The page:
A lot of people know UK-based Mixcloud for its collection of DJ mixes, but the company has always had wider horizons. Two years ago, it described itself as an “on-demand radio platform”, while in 2014 it styles itself as “the world’s leading platform for long form audio”.
Launched in 2009, Mixcloud now has 10m listeners accessing it through its site, apps and mobile website. It has more than 500,000 “content partners” and a catalogue of more than 3m “shows” with an average length of 40 minutes.
Last year, the company redesigned its iOS and Android apps and launched the mobile site, but now it’s time for the main website. It’s relaunching today, dubbed ‘Mixcloud X’ and based on some of the lessons learned from the mobile app revamps. It’s faster, looks nicer, and has new features for listeners and content partners alike.
“Mixcloud X is the accumulation of everything coming together,” chief technology officer Mat Clayton told Music Ally, in an interview ahead of the relaunch. “You’ll see a unifying design across everything. A lot of the things we’ve done on mobile are translating across to the desktop. Going into mobile focuses your mind on some of the key features: the order of importance.”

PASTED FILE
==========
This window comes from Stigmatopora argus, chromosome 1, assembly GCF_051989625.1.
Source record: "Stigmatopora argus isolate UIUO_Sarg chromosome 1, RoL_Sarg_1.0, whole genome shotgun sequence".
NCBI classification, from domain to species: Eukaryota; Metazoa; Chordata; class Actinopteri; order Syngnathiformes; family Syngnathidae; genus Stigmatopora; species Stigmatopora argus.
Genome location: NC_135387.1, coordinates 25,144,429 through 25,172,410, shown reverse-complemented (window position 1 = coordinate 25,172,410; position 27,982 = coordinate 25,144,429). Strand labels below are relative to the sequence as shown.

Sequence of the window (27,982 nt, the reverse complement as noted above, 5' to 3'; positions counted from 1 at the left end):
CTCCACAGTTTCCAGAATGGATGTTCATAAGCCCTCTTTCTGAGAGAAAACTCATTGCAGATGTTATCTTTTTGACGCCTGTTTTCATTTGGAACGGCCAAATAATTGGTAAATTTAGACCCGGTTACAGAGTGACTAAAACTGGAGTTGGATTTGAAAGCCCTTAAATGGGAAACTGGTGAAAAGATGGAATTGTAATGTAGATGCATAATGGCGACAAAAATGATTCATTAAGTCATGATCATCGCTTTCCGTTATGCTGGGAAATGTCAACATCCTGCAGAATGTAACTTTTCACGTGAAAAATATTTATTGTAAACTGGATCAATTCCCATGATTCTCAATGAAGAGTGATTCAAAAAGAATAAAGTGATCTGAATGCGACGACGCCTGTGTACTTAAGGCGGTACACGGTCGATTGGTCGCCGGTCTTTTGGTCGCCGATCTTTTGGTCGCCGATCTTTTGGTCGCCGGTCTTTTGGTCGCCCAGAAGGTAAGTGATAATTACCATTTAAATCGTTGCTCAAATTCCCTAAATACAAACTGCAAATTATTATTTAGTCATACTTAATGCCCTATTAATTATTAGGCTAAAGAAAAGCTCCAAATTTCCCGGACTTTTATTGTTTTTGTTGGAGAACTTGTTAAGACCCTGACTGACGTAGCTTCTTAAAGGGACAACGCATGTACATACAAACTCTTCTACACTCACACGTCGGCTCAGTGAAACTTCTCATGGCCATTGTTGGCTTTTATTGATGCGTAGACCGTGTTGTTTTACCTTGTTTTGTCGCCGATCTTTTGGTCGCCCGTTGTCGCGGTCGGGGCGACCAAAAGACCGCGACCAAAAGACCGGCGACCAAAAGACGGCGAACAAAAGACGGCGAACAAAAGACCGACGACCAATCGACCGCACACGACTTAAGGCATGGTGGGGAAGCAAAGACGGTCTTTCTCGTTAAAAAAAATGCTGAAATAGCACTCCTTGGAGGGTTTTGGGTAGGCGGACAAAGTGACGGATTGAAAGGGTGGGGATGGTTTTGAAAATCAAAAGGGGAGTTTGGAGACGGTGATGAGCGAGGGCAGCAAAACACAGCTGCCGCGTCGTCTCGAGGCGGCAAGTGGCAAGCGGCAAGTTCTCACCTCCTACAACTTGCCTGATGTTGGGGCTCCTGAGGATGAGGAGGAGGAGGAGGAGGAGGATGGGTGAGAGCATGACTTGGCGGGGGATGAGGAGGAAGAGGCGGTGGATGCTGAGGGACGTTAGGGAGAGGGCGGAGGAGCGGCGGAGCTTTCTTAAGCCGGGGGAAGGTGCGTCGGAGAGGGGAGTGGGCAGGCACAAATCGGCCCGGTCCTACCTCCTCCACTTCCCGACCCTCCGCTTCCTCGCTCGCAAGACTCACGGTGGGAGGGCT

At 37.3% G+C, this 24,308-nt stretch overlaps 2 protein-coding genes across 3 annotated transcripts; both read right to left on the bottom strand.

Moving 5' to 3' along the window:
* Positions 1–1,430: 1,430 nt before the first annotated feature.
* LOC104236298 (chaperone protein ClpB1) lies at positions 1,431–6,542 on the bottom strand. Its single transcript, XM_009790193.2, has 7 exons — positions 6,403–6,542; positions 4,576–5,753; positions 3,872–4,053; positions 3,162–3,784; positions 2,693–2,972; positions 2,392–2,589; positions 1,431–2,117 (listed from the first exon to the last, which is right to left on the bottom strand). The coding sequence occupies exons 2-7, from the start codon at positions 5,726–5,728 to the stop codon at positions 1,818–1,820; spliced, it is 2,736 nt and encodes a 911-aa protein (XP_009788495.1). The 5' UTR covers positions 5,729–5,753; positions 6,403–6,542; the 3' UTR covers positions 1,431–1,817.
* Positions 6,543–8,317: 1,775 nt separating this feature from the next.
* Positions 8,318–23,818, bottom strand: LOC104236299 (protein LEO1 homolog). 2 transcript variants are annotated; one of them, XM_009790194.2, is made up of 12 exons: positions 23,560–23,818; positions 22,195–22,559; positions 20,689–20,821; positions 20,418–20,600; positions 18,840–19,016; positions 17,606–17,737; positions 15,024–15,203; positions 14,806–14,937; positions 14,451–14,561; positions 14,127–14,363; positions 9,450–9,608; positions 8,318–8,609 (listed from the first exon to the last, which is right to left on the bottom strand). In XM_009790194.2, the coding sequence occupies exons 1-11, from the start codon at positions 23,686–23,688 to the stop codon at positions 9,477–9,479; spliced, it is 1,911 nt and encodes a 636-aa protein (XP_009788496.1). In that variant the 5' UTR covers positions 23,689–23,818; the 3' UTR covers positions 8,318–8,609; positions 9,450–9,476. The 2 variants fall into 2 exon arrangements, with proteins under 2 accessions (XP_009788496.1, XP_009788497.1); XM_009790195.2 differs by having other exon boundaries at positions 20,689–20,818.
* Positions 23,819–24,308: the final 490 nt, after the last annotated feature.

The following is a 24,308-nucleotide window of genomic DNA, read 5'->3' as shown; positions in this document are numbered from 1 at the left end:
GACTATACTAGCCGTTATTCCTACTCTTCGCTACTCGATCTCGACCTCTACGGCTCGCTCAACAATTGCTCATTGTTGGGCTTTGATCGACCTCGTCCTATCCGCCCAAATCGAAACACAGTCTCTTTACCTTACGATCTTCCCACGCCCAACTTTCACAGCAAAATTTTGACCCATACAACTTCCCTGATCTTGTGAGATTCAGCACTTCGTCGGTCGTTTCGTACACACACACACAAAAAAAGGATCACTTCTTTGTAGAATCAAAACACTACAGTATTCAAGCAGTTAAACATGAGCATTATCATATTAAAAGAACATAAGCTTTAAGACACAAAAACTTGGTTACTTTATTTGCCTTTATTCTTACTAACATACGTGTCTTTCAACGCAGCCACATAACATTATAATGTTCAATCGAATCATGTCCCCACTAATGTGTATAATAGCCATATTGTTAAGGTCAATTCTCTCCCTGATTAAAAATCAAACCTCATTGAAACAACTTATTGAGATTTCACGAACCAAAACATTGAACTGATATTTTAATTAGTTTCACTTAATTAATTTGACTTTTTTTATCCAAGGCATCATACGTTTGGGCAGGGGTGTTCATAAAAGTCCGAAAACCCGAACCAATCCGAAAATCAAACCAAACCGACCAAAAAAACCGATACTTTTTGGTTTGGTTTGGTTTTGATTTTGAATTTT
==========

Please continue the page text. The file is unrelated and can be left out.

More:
When Mixcloud relaunched its iOS app in May 2013, it was pitched as a shift to a “mobile-first” strategy for the company, in line with a growing number of digital music services. According to CEO Nikhil Shah, mobile usage of Mixcloud is growing, but it’s still just over 25% of overall usage – meaning the website remains hugely important for the company.
Changes like making it easier for people to cue up a series of shows via the ‘Play Queue’ feature re-emphasises the radio-like aspects of Mixcloud: the ability to fire it up, choose a few shows and have a morning or day’s listening all set up.
“Radio is always something that we actively decided to position ourselves around. Radio is big: so many people still listen to the radio, which can be easy to forget if you’re in the digital music world,” said Shah. “There’s something very fuzzy, warm and familiar about radio: that experience is amazing, so we’re just rethinking it for a social media and on-demand world.”